Fidler said attempting to prosecute Chinese state actors raises the stakes for American foreign policy and cybersecurity. The indictment could lead Chinese and other foreign hackers to intensify their efforts against the U.S. government and American companies, including potential cyber attacks that cause damage in addition to stealing valuable information.
“Going on the offensive and declaring ‘game on’ in the post-Snowden context constitutes a far more difficult challenge and risky endeavor,” he said. “The application of U.S. criminal law to Chinese officials will worsen Sino-American relations on cyber issues and potentially in the larger, increasingly tense competition between the two powers. Other countries, including China, might decide to charge NSA officials or employees with violating their espionage and cyber crime laws, producing adverse consequences for the U.S. government in its relations with these countries. This decision means that the Obama administration believes the benefits of going back on the offensive outweigh the risks of continuing to react to damaging disclosures about its own cyber espionage activities.”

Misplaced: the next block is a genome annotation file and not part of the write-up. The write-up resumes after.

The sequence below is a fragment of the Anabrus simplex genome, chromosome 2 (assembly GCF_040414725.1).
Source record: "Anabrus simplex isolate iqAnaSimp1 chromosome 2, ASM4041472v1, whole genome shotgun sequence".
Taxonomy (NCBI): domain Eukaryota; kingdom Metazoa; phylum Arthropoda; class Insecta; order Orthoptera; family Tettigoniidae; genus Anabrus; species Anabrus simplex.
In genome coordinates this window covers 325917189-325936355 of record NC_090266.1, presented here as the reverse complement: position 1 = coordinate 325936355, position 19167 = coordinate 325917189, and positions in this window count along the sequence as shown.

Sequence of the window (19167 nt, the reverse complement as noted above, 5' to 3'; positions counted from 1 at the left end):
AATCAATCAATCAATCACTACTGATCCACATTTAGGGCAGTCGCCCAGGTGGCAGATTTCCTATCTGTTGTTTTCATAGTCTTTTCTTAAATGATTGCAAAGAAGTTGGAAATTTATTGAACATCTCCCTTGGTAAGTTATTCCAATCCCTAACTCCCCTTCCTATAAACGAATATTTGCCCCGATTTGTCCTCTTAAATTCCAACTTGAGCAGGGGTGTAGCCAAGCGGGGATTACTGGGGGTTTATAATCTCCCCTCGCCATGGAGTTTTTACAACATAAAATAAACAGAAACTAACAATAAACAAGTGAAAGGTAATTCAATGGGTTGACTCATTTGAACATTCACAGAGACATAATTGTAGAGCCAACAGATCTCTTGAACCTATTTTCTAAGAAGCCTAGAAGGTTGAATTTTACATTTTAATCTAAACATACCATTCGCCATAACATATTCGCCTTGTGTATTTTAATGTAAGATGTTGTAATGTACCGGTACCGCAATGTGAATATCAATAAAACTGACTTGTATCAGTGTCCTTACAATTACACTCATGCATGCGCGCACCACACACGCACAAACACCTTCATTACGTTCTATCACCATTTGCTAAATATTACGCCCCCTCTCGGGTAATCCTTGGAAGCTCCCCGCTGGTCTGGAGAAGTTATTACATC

Fidler can be reached at 812-855-6403 or firstname.lastname@example.org.
Lack of 'clear rules of the road' leads to self-interested accusations
Scott Kennedy, who directs the Research Center for Chinese Politics and Business at the IU Kelley School of Business, said the indictments suggest the political nature of claims about cyber spying.
"Cyber crime and espionage is growing rapidly, and certainly the Chinese are big players, no doubt about it," he said. "And yes, it appears that a great deal of China's cyber espionage is directed at large corporations, and it would be naive to believe there is a strong firewall between the Chinese intelligence community, other government agencies and Chinese companies. I have no evidence, but I wouldn't be surprised if there is regular sharing of information."
At the same time, Kennedy said, it's probably misleading to say Chinese spying serves industrial policy while American spying just protects U.S. national interests.
"Regardless of what the U.S. government publicly claims, given what we've learned in the past year from sources such as Edward Snowden and others," he said, "it would be naive to think that U.S. intelligence never engages in cyber espionage that can be of benefit to American companies, or that government agencies never share such information with American companies."
The bottom line, Kennedy said, is that, when it comes to cyber espionage, there are likely more similarities between the U.S. and China than meet the eye.